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10 Comments & Updates to “Isoflavone Research”

  1. Nina K. Says:

    Morning JP :-)

    I’m always interested in natural soy isoflavones. I have read a lot about it and I’m very insecure if soy products are healthy or not. Theres a big controversy: a few say its healthy others say its not because it impairs the thyroid gland etc…

    One manufacturer of soy products (all organic) makes a really good deep smoked tofu, i eat it sometimes cause of the delicious taste, but i know its a high processed food :-( .

    The picture above looks like young soybeans called edamame, there are a lot of commercials for edamame at the moment. I’m curious to try them but theres again the voice in my head….be carefull….i also would like to try high protein spaghetti made of soy….it is really difficult.

    Do you know JP how much soy consumption is necessary to impair the thyroid function and other hormonal cycles?

    One story of our live: we lived in Bavaria for about 3 years. They consume a lot of hops (beer!) In fact you can see that the male Bavarians have a less risk for osteoporosis because the look very female – cause of high beer consumption most of them at any age have growing breasts!! I have never seen that before in such a degree :-) I think hops i really good but in a moderate amount ;-)

    Greetings

    Nina K.

  2. JP Says:

    Nina,

    I don’t thinks there’s currently an “upper limit” established for soy. Soy can indeed impact sex hormone levels and possibly affect thyroid function in select populations:

    http://www.ncbi.nlm.nih.gov/pmc/articles/PMC2691652/?tool=pubmed

    http://www.ncbi.nlm.nih.gov/pubmed/18624607

    http://jn.nutrition.org/cgi/content/full/138/6S-I/1244S

    My personal position is that it’s probably best for most people to avoid eating soy on a regular basis – unless they’re using it for a strategic purpose. Certain sensitive individuals, such as though with hypothyroidism, should likely stay away from soy altogether or consume it infrequently.

    For those who do eat soy, I generally recommend that they opt for fermented versions when possible or at least organic (unfermented) soy as the next best choice. I think they should consider supplementing with digestive enzymes, pre- and/or probiotics to enhance absorption and digestion of the desirable phytochemicals. Finally, I would pay close attention to ensure optimal amounts of dietary or supplemental iodine when eating soy regularly. This may support proper thyroid function.

    I think this plan of action will likely remove much of the downside associated with this legume. Still, I choose to mostly avoid them – mainly because I don’t have a good enough reason to include soy in my wellness regime.

    re: the top-heavy men

    Excess alcohol, from any source, can bring about this kind of effect! Moderation is definitely the key! ;)

    http://www.ncbi.nlm.nih.gov/pubmed/562605

    Be well!

    JP

  3. anne h Says:

    Many, many years I was a Vegan.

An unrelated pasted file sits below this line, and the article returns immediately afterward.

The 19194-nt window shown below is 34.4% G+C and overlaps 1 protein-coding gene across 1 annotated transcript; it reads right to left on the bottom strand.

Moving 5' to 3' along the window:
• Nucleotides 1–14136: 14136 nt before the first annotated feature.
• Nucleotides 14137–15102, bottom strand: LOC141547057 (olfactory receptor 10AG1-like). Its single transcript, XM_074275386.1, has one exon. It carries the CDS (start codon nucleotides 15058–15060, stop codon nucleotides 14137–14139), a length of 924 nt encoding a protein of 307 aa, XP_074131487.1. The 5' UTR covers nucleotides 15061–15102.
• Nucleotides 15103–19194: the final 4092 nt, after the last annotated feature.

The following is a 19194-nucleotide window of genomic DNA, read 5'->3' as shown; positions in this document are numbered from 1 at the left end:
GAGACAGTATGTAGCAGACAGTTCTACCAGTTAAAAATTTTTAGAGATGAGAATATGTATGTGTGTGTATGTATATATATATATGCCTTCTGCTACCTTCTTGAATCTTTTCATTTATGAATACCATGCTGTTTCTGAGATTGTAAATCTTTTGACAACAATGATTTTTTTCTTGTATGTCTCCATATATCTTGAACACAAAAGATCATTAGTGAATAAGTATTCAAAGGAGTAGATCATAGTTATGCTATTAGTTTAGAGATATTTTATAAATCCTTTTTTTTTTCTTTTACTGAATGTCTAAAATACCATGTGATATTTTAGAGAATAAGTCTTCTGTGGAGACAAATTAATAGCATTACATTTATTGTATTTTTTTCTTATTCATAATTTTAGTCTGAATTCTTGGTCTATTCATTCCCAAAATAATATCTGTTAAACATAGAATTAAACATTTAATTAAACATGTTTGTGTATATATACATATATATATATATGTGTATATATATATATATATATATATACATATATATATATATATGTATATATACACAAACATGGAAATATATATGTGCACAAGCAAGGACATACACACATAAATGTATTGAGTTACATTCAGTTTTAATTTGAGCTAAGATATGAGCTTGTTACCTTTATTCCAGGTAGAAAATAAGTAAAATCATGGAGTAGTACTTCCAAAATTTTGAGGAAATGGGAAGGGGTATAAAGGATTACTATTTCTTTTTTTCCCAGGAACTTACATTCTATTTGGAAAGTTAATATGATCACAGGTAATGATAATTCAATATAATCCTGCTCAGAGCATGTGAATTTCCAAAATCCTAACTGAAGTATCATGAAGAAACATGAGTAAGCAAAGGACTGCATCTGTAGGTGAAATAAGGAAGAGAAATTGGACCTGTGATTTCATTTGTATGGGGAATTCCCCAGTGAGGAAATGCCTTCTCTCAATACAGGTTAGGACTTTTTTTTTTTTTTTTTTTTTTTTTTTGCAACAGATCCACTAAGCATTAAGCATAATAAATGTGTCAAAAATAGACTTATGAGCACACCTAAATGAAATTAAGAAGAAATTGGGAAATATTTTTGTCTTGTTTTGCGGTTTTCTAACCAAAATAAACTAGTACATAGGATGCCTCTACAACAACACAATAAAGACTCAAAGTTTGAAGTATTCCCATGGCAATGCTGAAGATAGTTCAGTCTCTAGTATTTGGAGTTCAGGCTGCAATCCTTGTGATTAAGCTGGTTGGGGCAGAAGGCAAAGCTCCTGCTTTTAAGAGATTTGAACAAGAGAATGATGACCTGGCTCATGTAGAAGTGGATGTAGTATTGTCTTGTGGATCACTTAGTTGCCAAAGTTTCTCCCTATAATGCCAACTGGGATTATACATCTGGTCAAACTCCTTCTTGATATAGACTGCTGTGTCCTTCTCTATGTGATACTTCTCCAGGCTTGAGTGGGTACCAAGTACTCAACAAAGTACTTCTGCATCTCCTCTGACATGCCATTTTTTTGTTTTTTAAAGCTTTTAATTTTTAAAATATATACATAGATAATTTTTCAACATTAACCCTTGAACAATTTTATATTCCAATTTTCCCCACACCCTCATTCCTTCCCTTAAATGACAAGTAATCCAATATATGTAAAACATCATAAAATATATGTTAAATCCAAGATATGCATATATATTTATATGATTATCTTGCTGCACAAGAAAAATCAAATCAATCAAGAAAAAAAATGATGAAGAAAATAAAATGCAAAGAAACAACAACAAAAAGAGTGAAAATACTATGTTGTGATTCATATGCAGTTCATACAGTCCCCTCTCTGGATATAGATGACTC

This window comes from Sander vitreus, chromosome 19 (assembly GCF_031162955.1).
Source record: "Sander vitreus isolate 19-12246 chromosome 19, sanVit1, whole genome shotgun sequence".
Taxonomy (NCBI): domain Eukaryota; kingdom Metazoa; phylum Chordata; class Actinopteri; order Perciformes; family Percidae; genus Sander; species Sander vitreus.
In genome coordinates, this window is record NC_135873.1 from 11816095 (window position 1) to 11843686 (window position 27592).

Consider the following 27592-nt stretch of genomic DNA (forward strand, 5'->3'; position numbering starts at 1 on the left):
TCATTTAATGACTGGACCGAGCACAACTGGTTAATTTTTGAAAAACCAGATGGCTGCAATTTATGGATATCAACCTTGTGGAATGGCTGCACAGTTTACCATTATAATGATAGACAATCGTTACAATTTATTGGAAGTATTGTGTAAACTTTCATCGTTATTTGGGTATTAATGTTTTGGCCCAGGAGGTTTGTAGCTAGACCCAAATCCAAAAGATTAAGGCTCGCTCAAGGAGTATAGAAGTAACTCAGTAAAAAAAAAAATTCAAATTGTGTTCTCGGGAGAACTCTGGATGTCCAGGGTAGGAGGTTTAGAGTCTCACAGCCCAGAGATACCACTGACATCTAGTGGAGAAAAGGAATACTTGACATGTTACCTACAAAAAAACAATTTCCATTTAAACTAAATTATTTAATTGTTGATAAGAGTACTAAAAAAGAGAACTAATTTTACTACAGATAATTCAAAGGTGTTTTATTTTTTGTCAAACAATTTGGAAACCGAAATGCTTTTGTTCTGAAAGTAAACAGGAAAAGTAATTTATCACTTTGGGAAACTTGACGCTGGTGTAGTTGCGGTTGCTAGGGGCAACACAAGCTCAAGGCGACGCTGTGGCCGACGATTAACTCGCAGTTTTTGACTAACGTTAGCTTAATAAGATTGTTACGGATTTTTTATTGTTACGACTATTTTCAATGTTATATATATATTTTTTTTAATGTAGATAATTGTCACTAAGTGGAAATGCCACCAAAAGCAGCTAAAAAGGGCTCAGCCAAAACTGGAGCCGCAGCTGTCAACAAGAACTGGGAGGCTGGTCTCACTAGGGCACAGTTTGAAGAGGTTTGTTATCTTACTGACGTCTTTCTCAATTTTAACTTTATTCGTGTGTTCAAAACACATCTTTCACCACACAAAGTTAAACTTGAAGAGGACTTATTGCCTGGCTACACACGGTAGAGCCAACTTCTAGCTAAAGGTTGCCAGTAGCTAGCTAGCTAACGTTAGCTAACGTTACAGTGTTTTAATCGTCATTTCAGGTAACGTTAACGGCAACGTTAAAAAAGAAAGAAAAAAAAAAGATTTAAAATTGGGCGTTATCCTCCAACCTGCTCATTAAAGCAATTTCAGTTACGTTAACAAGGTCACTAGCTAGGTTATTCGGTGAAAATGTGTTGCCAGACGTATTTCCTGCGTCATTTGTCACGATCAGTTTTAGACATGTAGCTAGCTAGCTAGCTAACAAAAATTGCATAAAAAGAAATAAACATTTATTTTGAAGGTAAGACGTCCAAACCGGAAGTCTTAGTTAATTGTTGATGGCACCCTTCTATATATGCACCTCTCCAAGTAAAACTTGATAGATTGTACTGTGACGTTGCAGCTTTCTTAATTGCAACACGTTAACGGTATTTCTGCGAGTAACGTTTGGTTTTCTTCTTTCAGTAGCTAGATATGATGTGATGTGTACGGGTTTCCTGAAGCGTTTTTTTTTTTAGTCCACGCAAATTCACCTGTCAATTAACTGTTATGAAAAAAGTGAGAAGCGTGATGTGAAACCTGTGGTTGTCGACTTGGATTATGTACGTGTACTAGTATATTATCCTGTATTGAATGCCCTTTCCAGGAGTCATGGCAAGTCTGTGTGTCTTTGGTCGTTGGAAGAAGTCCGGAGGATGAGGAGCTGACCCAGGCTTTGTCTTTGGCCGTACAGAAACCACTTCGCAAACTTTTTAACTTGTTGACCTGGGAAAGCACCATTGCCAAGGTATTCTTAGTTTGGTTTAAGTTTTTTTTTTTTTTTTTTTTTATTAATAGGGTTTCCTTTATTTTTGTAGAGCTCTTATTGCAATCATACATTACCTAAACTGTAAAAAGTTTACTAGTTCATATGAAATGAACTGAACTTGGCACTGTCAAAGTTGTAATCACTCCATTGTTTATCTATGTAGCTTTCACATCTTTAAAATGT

Then for many more, a vegetarian.
    I never really got any of the reported good benefits of soy.
    Except I was very popular with the “shabby chic” Bohemian crowd!
    That, and reading “A Course In Miracles” would have gotten me a date quick!
    Except for I was celibate then, as well!

  4. Sai Says:

    Good Day JP!

    Edamame is one of my favorites and we add it to the veggie fried rice frequently. Next time i will add it with confidence! Yes, Soy has been one of the controversial foods, but as long as it is in moderation and with the help of these type of articles we have to make careful progress. The only problem is i think it is still not safe for very young girls approaching puberty. I would appreciate your comments on that.

    Best Regards

    Sai.

  5. JP Says:

    Anne,

    I was all those things too – at one point or another. ;)

    Be well!

    JP

  6. JP Says:

    Good day, Sai! :)

    I personally think soy should be eaten in moderation, if at all, in growing boys and girls. There’s really no sense in risking any possibility of endocrine disruption, in my opinion:

    http://www.ncbi.nlm.nih.gov/pubmed/17546252

    http://www.bprcem.com/article/S1521-690X%2805%2900076-X/abstract

    http://www.ncbi.nlm.nih.gov/pmc/articles/PMC1415269/?tool=pubmed

    Be well!

    JP

  7. JP Says:

    Updated 08/24/15:

    http://link.springer.com/article/10.1007/s00404-015-3849-0/fulltext.html

    Arch Gynecol Obstet. 2015 Aug 21.

    Low-dose isoflavone aglycone alleviates psychological symptoms of menopause in Japanese women: a randomized, double-blind, placebo-controlled study.

    PURPOSE: Many studies have demonstrated the effectiveness of isoflavones on menopausal symptoms; however, these mostly used high dosages. Because high-dose isoflavone may result in endometrial hyperplasia, we investigated whether low-dose isoflavone aglycone alleviates menopausal symptoms similarly to high dosages.

    METHODS: We conducted a randomized, double-blind, placebo-controlled study in 90 healthy women aged 40-60 years who had at least one menopausal symptom on the Menopausal Symptom Scale (MSS). The participants were randomized to receive active tablets containing ultralow-dose (12.5 mg/day; n = 30) or low-dose (25 mg/day; n = 30) isoflavone aglycone, or placebo (n = 30) tablets, for 8 weeks. Their menopausal symptoms were evaluated using MSS, Hospital Anxiety and Depression Scale (HADS), and Athens Insomnia Scale (AIS) before, and 4 and 8 weeks after treatment.

    RESULTS: Eighty-seven women (97 %) completed the 8-week treatment. In the low-dose group, significant improvement was observed from baseline, in the following parameters: (1) HADS-depression subscale score, (2) AIS score, (3) MSS-somatic symptom score after 4 and 8 weeks of treatment, and (4) MSS-vasomotor symptom score after 8 weeks of treatment. The changes in scores on HADS-depression subscale and AIS from baseline to 8 weeks were significantly higher in the low-dose group than in the placebo group.